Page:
It all sounded to good to be true, and it likely is. A column this week in the Atlantic held the captivated heading, “How To Cut Poverty Rate in Half (It’s Easy).” If only.
The piece proposes something like a Guaranteed Annual Income (GAI), or Basic Income (BI), for those living in poverty. Other nations have explored such possibilities and many in Canada are holding it out as a new way to defeat poverty. I agree and support the initiative, but have come to see that it is likely the only way ahead due to a lack of imagination and resolve in this country.
In 1992, I was asked to address some members of the Mulroney cabinet on a paper I had written regarding food security in Canada. At that point there was some serious exploration as to the possibility of a Basic Income, appropriately led by Mulroney’s Chief of Staff, Hugh Segal. In his discussion with me, he was articulate, impassioned and a firm believer in the right of all Canadians to have a basic quality of life. Later, he was appointed to the Senate by Paul Martin and continued to be an effective voice on the initiative. He was one of the good public servants and was respected across the board. He continues to talk about it today, except that all the attention is on some of his peers with names like Duffy, Wallin, Harb and Brazeau. It’s a shame because we need to hear his voice.
In 2010, writer Erin Anderssen wrote a piece in the Globe and Mail on the BI, and it rightfully gathered a large following. She goes into the effect of such initiatives in other nations and quotes Segal. It’s an impressive piece that you can read here.
I have slowly come to the conclusion that this will be the only way ahead if we are to take a serious bite out of poverty in the future. But it does represent a failure across many sectors. Reducing poverty is never as easy as the Atlantic piece claims. Its contributing factors are multi-layered, complex, and represent a failure of public policy on numerous levels. It will remain impossible to build an equitable social policy out of a deeply flawed financial model and a crippled form of politics. We learned just yesterday that 95% of any new income generated in Canada from 2009-2012 went to the top 1%. If that remains the backdrop for any new social initiative, it will only be because there is no longer the will or resources to deal with our deeper issues of injustice. The poor will become a permanent class merely because we never developed the levers necessary to seek for a broader kind of national justice – socially, economically, culturally, or even legally.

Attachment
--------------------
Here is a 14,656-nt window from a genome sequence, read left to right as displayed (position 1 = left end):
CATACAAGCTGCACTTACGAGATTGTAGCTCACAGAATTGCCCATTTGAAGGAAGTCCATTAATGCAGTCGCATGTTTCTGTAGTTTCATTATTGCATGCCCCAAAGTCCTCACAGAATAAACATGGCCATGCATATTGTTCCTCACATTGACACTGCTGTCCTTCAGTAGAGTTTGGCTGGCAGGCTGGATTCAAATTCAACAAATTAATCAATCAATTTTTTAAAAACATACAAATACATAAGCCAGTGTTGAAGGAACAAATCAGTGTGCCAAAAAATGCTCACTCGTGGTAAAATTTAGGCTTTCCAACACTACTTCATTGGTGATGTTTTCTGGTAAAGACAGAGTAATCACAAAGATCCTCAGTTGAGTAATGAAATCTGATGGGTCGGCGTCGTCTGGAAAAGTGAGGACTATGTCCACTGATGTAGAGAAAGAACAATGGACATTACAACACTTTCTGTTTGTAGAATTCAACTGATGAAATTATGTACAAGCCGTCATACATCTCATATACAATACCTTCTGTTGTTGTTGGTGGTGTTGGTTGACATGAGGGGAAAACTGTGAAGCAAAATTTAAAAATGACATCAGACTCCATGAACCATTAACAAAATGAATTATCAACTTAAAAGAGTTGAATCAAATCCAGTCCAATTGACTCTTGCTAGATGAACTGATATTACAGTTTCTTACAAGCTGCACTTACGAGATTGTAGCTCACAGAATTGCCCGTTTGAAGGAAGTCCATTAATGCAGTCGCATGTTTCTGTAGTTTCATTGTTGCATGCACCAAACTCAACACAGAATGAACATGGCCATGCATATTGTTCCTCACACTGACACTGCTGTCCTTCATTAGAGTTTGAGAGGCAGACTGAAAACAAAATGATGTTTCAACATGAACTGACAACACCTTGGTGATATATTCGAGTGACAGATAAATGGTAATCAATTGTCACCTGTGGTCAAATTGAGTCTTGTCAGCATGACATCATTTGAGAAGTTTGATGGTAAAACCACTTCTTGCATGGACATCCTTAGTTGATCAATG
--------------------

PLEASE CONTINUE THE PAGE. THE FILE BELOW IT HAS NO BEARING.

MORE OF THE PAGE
I want to explore more on this in the next post, but for now it is important to admit that we are not losing the war on poverty because we quit, but because we have slowly retreated from our own collective possibilities. Confucius was poignant on this point: “In a country well-governed, poverty is something to be ashamed of. In a country badly governed, wealth is something to be ashamed of.” President Obama’s chair of his Council of Economic Advisers, Alan Krueger, was more modern in his conclusion:
In considering reasons for the growing wage gap between the top and everyone else, economists have tended to shy away from considerations of fairness and instead focus on market forces, mainly technological change and globalization. But given the compelling evidence that considerations of fairness matters, I would argue that we need to devote more attention to the erosion of the norms, institutions and practices that maintain fairness in the job market. We also need to focus on the policies that can lead to a more widely-shared – and stronger – economic growth.”
There we have it: planned poverty. We cannot hope to decisively defeat poverty by providing a basic income to poor families and individuals while at the same time promoting an economic and financial system that refuses to effectively distribute wealth. In his presidential bid, Mitt Romney termed this as, “taking it from the job creators to give it to the freeloaders.” He got caught and he was wrong. The great problem is not how the wealth is being distributed, but how it isn’t being equitably distributed at all. In fact, every effort and serious bucks go into the safeguarding of all that wealth at the top.
People in poverty aren’t automatons heading to a bank machine. They have disabilities, mental health issues, chronic sickness in their families, have lost employment, can’t afford retraining or childcare, are immigrants unable to crack the financial culture barrier, are elderly on fixed pensions, are aboriginals with little hope of higher education, women mired in homelessness and abuse, children with unemployed parents, people with no housing, and a sector with no hope. This is the face of modern poverty, and we have lost the courage and imagination to assist them where they live. Out of options, and increasingly claiming we are out of money for expensive social and medical programs, we must see a Basic Income for what has sadly become: a measure that has only become needed because we lost the will to defend and strengthen our social contract with one another. It will be better than what we have, but so much short of what we once dreamed.